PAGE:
Happy New Year’s, everyone! With only a few hours left of 2016, it’s time for Silent-ology’s annual roundup of silent film-related news from the past 12 months. I try to make these posts fairly thorough, but let me know if there’s anything you’d like me to add!
Without further ado:
Discoveries and Restorations
In April a short 1916 film called A Romance of Quincy, starring Ruth Packard Rhodes, was found at the bottom of a box of keepsakes that was in storage. It had been produced by the Civic Motion Picture Company, which traveled from city to city making films with local residents. The woman who found it was Rhodes’s granddaughter!
In October it was announced that the Czech national film archive had discovered a lost film by Georges Méliès, Match de Prestidigitation (1904). The single reel (in a mislabelled can) had been part of an anonymous donation to the archive, and showed a magician who divides into two people and performs tricks.
Also in October, a Japanese newspaper announced the discovery of the 1924 short Our Pet, starring Baby Peggy. The film had been bought by a collector at an auction in September. Diana Serra Cary herself was surprised when she heard the news!
In November the new digital restoration of Napoleon (1927) premiered at the Royal Festival Hall, accompanied by the Philharmonic Orchestra playing Carl Davis’s mighty score (the longest one ever composed for a silent film). This massive undertaking was accomplished through the support of archives around the world, notably the Cinémathèque Française and the Centre Nationale de la Cinématographie. BFI released the first Blu-Ray of Napoleon around the same time (unfortunately it’s currently only available for region 2 DVD players). (Edit: The first edition of the region 2 Blu-ray has sold out, but the second edition is on the way. )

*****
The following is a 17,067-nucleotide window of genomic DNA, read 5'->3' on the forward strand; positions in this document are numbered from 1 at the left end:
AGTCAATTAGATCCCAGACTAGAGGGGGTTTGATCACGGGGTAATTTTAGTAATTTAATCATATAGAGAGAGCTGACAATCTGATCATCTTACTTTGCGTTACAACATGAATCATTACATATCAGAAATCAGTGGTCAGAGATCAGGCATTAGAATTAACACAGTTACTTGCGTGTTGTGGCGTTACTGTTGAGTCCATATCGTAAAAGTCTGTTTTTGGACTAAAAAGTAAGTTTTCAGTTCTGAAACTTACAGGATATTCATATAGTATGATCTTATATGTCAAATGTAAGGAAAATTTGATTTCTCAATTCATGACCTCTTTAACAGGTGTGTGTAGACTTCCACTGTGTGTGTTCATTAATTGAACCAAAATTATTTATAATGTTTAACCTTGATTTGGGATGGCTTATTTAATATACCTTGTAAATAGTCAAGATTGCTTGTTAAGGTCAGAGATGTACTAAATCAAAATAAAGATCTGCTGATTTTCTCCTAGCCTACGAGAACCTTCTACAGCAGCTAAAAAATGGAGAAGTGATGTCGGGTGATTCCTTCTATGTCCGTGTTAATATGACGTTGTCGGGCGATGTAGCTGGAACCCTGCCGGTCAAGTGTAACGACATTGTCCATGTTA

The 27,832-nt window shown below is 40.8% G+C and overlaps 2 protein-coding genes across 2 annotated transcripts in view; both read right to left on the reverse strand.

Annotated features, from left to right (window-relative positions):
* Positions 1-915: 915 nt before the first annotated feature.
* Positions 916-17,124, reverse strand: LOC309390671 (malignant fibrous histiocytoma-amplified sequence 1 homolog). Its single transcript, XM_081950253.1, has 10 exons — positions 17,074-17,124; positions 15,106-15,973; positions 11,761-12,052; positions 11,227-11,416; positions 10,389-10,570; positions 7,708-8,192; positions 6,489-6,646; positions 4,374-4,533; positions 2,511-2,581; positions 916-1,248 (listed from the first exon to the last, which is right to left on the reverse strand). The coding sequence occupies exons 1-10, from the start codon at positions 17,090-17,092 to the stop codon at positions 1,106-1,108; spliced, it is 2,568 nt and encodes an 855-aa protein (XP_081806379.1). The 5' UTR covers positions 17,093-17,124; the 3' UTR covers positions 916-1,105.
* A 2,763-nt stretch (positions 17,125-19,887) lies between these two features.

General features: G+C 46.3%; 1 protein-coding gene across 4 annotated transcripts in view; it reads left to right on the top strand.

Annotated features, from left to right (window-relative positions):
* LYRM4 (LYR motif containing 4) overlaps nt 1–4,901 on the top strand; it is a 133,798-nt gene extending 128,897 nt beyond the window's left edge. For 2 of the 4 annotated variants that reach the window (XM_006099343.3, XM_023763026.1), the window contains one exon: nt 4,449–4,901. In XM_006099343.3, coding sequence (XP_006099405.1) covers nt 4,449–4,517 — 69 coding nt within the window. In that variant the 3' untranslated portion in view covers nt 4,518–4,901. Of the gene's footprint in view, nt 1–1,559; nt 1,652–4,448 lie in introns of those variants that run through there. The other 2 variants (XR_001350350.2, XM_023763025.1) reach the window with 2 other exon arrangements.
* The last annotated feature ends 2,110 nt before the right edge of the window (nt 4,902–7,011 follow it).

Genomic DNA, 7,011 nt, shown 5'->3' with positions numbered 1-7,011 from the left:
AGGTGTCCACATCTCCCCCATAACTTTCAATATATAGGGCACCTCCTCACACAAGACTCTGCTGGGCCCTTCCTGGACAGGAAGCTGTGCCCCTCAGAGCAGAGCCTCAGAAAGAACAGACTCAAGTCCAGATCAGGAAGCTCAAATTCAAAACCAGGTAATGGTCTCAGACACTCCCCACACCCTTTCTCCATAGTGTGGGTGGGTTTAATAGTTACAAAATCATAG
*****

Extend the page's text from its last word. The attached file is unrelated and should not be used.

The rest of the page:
In December Eric Grayson’s meticulous restoration of the feature Little Orphant Annie (1918), featuring Colleen Moore in her first starring role, premiered in Delphi, Indiana.
Also in December, the National Film Preservation Foundation (NFPF) made the 47 films on its DVD set Treasures From American Film Archives available to stream on their site–for free! Many thanks, NFPF!
Resting in Peace
The world lost one of its finest silent film historians with the passing of Robert S. Birchard, the president of the Cinecon film festival and lifesaver of a many a researcher. He passed away on May 30th, and is greatly missed.
The beloved classic film star Debbie Reynolds passed away just a few days ago on December 28, one day after the sudden death of her daughter Carrie Fisher. Reynolds was not only a great actress but an ardent film preservationist, amassing a huge collection of movie memorabilia and attempting to open a Hollywood museum. And, of course, she gave the world the actress who gave us Princess Leia.
Grapevine Video continues being one of the basic life essentials with their steady stream of hard-to-find silents on DVD. Some of their 2016 releases have included The Lamb (1915), Master of the House (1925), Chip of the Flying U (1926), Cleopatra (1912), and The Last Warning (1929).
Undercrank Productions conducted another wildly successful Kickstarter for the preservation and DVD release of the Marion Davies feature When Knighthood Was in Flower (1922). The film should be available early in 2017!
The Criterion Collection released a wonderful Blu-ray of The Kid (one of my very favorite silent films), complete with a generous amount of extras.
Milestone released a Blu-ray of Daughter of Dawn (1920), which has an all-American Indian cast and had been shot on the Oklahoma prairies.
Kino-Lorber unveiled their 5-disc set Pioneers of African-American Cinema, in association with the Library of Congress with assistance from BFI, the George Eastman Museum, MoMA, and other prestigious institutions.